where: -
- C
_{n}=FFE coefficient vector - D
_{n}=DFE coefficient vector - X
_{Fn}=Data vector into the FFE - X
_{Dn}=Data vector into the DFE - e(n)=Blind equalization error.
- C
The blind equalization error is calculated according to the equation:
where: -
- y
_{0}(n)=Equalizer output (FFE+DFE output) - R
^{2}=Ring value squared - =E(s
^{4}(n)/E(s^{2}(n)) - s(n)=eight VSB constellation points.
- y
The comb filter U.S. patent application Ser. No. 10/103,055, filed on Apr. 16, 2002, describes a method in which the equalizer The present invention addresses the problem associated with prior methods of producing a fifteen level output from an equalizer preceded by a comb filter in an HDTV system. The present invention utilizes a prediction filter to permit amplitudes as high as −6 dB at tap twelve of the Decision Feedback Equalizer (DFE). One embodiment of the present invention modifies the channel impulse response at tap twelve (symbol twelve) of the DFE by placing a predictor prefilter before the comb filter. This arrangement causes the comb filter to perceive the combined channel and prefilter as the modified channel. The comb filter attenuates the NTSC interference and the equalizer therefore senses the remaining signal as being free of any NTSC components. This embodiment tends to achieve the goal of making the amplitude of the symbol twelve signal of the modified channel as small as possible, preferably approaching zero, by appropriate selection of the prefilter coefficients. In a second embodiment, the predictor filter is placed after the comb filter. A third embodiment of the present invention places the predictor filter after the comb filter with an estimate of the equalizer tap amplitude value. Referring to If the channel An estimate of the signal where a=the prediction coefficient of the prediction filter The prediction coefficient “a” is selected to minimize the Mean Square Error (MSE) of e(n), where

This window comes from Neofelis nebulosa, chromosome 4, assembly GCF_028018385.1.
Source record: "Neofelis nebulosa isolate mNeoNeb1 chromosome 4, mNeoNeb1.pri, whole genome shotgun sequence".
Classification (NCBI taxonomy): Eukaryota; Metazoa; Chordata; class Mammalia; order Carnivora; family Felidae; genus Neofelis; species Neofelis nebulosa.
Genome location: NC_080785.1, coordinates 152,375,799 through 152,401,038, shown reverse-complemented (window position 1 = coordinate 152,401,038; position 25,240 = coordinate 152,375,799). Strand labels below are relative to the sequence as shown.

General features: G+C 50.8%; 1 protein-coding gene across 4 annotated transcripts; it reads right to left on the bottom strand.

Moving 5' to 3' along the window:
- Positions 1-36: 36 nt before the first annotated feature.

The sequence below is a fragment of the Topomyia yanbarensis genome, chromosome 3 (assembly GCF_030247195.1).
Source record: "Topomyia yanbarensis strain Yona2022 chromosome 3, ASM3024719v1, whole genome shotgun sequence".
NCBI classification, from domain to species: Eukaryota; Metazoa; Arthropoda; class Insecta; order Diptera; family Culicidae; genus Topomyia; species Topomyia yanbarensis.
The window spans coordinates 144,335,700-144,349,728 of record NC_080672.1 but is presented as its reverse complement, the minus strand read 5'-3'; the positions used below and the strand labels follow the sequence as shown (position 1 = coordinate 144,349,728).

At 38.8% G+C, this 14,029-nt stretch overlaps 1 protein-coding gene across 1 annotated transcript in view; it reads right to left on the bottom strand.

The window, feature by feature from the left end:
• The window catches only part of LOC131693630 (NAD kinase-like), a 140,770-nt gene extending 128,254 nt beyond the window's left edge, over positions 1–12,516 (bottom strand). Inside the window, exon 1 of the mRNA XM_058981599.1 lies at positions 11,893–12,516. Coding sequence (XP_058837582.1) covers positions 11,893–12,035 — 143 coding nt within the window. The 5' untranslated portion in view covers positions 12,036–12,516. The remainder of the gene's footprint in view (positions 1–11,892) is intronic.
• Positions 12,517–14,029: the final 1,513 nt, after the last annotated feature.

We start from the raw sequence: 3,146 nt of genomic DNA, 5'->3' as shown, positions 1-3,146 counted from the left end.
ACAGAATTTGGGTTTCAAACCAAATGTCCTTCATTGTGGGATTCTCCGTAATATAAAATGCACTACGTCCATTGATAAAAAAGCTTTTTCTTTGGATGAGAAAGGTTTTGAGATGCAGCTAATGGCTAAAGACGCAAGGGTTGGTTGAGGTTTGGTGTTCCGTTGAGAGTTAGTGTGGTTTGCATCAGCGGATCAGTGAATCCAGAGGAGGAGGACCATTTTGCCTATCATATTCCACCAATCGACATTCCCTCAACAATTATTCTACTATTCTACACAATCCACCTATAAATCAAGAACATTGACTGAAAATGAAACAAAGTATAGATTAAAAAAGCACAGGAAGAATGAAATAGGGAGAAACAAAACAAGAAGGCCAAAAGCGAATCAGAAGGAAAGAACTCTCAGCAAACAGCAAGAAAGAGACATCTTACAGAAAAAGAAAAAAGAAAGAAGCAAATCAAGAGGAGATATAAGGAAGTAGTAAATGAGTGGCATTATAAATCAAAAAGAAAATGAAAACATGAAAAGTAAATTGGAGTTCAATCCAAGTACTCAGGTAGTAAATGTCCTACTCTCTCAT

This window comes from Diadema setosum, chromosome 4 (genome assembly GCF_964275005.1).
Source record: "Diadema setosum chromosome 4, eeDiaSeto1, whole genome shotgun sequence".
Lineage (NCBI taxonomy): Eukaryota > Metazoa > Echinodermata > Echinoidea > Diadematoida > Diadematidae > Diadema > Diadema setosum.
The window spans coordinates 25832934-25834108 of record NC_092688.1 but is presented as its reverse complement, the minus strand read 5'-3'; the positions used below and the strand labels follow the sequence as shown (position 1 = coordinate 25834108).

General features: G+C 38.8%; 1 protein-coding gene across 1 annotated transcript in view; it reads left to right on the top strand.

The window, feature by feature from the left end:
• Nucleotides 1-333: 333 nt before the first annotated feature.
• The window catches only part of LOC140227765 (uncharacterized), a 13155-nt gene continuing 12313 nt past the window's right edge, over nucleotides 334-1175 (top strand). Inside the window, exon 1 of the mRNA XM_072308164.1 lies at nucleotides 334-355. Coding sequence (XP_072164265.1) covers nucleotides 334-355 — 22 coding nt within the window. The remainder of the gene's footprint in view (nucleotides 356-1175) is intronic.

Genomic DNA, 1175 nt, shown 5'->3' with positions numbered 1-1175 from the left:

The MSE is seen to be a quadratic function of “a”. The minimum MSE (MMSE) is obtained by setting the derivative of the MSE to zero and solving for “a”, thereby producing the optimum predictor coefficient. The resulting value is given as
The channel output value 5, including the NTSC component, is given by:
where -
- x(n)=8 VSB symbols
- c(n)=channel
- t(n)=NTSC tone.
The autocorrelation function Φ
where A=NTSC tone 7 amplitude. The autocorrelation function then becomes:
For VSB values at the symbol rate of 10.76 MegaHertz (MHz), an NTSC tone frequency of 0.8967 MHz and a value of m=12, the autocorrelation function is:
By defining β as 0.5A Based on the foregoing, the optimum predictor coefficient can be stated as:
where F=[1+{β/σ If no NTSC component is present, then β=0 and F=1, and the optimum predictor coefficient becomes Φ In order to more fully explain the foregoing, the simulation results for several specific cases will now be presented and examined. Table 1 depicts the assumed ghost signal profiles that pertain to the following discussion.
Table 2 depicts the assumed signal characteristics of channel D.
The first example is for the case where the NTSC signal
Since Φ Therefore, |a|=|c Further, since Φ